Wetterhahn Award Winner, Xiaoming He

On March 27, 2012 by Grad Forum

xiaoming_wetterhahn_feature_editedThis year’s Wetterhahn Fellowship winner is Xiaoming He, a fifth year PhD student in the Chemistry Department. Xiaoming works at both the medical school and DHMC (Dartmouth Hitchcock Medical Center) and is supervised by Dr. Dean Wilcox and Dr. Harold Swartz. Her research involves developing a technique to measure radiation exposure, using samples of fingernails, toenails, and teeth.

Recently, Xiaoming participated in, “Fighting Back ‘Tooth and Nail’: Remembering Japan’s Nuclear Power Plant Accident,” an event geared toward improving disaster response. In her research, she worked with unaffected people, and patients with varying levels of radiation, including patients with total body radiation, using EPR (Electronic Paramagnetic Resonance) which, detects unpaired electrons (free radicals) after radiation breaks the chemical bond, thus allowing radiation to be measured. The goal of this research is to help victims of nuclear accidents or attacks, by providing doctors with a means of quickly and accurately measuring an individual’s level of radiation, so that those who have been exposed can be treated.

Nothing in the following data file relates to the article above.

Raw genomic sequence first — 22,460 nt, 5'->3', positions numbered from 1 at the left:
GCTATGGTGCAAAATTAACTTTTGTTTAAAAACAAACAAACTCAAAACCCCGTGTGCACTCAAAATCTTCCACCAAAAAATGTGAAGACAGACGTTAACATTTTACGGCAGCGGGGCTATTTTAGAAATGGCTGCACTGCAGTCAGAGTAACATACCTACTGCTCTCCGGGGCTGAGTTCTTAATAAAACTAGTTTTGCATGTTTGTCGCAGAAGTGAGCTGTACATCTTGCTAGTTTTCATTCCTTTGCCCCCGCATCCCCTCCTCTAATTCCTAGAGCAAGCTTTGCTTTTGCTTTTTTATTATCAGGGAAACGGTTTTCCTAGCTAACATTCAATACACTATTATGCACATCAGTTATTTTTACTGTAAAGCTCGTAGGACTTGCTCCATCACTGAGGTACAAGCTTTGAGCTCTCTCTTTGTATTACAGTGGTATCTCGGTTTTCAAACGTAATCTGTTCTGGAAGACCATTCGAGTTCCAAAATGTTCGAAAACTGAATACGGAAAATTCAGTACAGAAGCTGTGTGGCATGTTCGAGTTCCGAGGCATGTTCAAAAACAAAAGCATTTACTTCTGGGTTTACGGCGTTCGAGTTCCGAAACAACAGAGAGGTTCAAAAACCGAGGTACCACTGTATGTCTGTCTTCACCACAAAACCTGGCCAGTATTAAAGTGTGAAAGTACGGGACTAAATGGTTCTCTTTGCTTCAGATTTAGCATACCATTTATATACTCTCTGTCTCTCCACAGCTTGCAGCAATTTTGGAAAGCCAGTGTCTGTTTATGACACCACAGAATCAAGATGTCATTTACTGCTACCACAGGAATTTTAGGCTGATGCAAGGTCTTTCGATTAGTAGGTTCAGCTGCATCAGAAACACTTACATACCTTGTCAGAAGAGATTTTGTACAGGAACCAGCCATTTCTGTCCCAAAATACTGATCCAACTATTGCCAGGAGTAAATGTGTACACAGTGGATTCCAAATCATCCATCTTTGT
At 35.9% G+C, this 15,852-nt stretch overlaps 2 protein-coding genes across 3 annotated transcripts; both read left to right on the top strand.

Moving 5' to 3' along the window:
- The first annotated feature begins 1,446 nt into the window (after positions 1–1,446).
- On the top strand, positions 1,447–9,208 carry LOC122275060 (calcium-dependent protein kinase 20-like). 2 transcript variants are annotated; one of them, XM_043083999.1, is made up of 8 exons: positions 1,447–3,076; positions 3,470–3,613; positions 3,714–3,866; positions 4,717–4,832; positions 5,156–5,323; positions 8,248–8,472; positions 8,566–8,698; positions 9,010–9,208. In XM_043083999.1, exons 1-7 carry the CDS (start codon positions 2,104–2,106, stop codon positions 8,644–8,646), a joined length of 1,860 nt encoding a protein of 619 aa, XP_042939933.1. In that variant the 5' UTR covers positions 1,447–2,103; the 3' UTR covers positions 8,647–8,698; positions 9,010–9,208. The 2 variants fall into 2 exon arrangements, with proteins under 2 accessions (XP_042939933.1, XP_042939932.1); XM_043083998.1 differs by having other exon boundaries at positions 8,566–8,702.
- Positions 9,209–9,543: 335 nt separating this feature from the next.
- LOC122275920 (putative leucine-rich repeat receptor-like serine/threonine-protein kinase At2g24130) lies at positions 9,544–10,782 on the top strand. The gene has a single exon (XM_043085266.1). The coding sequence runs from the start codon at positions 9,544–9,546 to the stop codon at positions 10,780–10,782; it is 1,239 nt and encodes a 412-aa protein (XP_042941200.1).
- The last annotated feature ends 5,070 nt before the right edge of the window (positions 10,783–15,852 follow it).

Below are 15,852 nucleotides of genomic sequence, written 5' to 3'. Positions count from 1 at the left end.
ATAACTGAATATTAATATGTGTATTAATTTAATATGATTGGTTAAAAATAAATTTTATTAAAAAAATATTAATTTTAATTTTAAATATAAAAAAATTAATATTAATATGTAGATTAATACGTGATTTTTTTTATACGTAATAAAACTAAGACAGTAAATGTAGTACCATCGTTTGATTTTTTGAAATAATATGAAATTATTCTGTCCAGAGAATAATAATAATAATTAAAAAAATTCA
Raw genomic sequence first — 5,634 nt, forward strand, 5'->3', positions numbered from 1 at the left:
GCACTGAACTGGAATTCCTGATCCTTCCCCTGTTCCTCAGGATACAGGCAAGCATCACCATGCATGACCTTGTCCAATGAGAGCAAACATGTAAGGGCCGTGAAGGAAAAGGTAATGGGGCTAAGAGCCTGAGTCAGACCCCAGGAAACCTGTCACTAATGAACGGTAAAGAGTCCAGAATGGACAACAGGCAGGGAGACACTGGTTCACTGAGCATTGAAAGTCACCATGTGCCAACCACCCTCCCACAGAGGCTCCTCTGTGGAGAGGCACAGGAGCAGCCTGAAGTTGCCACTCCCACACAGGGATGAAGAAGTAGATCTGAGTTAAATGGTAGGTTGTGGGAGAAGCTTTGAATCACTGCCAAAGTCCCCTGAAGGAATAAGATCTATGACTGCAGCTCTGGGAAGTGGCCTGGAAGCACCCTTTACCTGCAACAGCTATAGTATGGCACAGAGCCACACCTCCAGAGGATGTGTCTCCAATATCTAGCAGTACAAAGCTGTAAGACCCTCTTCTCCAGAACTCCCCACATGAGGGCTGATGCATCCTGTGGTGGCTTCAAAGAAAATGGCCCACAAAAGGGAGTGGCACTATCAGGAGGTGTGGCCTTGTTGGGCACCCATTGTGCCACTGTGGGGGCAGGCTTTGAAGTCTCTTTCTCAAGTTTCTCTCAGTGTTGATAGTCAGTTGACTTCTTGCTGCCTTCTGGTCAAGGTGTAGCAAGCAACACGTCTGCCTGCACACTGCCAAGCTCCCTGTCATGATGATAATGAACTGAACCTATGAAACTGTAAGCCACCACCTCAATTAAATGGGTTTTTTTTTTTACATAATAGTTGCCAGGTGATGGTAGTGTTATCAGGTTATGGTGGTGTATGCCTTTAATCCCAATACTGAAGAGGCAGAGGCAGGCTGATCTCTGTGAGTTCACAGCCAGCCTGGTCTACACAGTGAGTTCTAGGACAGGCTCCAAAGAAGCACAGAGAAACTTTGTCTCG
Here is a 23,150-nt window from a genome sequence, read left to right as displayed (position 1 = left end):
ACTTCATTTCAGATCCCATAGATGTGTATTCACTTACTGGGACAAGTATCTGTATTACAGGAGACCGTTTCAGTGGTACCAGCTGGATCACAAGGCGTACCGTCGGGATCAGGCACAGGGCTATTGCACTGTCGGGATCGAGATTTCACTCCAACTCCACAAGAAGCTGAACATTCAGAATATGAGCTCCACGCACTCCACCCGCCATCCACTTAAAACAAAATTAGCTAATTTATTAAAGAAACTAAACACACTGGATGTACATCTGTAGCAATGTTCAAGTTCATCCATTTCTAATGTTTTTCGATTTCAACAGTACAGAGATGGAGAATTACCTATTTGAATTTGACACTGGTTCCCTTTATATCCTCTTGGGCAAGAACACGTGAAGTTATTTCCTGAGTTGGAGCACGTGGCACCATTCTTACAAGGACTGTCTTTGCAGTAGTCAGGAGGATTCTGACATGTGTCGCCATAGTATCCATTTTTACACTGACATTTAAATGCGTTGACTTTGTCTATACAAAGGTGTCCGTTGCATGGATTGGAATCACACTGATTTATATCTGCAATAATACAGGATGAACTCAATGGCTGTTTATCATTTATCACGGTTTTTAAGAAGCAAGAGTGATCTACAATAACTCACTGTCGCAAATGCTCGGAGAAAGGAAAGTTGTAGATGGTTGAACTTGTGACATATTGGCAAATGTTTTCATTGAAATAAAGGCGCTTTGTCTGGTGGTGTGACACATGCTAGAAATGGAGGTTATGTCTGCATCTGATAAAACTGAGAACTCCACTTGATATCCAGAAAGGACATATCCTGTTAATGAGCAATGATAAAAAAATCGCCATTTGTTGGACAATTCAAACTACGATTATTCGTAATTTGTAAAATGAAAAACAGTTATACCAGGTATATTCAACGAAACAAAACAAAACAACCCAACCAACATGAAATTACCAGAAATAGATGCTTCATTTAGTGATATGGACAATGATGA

Xiaoming, originally from China, very much enjoys her time at Dartmouth. Asked what brought her here, she explains,  “I knew Dartmouth as an Ivy League school, but I was mostly interested in coming from a big city to a small, prestigious, college, where I could do some good research.”

As do many students who come to Dartmouth from more urban areas, Xiaoming had the pleasant task of adjusting to her new surroundings. “My first impression of Dartmouth was that people here are much more friendly,” she says, adding, “I remember being shocked that the cars would stop and wait for me to cross the road, rather than me waiting for them to stop!”

On being nominated for, and winning the award, Xiaoming says, “I’m honored, Professor Wetterhahn is very well known throughout the world, and I’m proud of her work. My hard work is well appreciated while women weren’t recognized in the same way, in the past.”

To learn more about Xiaoming’s work, check out the Chemistry department’s website, or read her publications, here and here.

by Tennile Sunday

 

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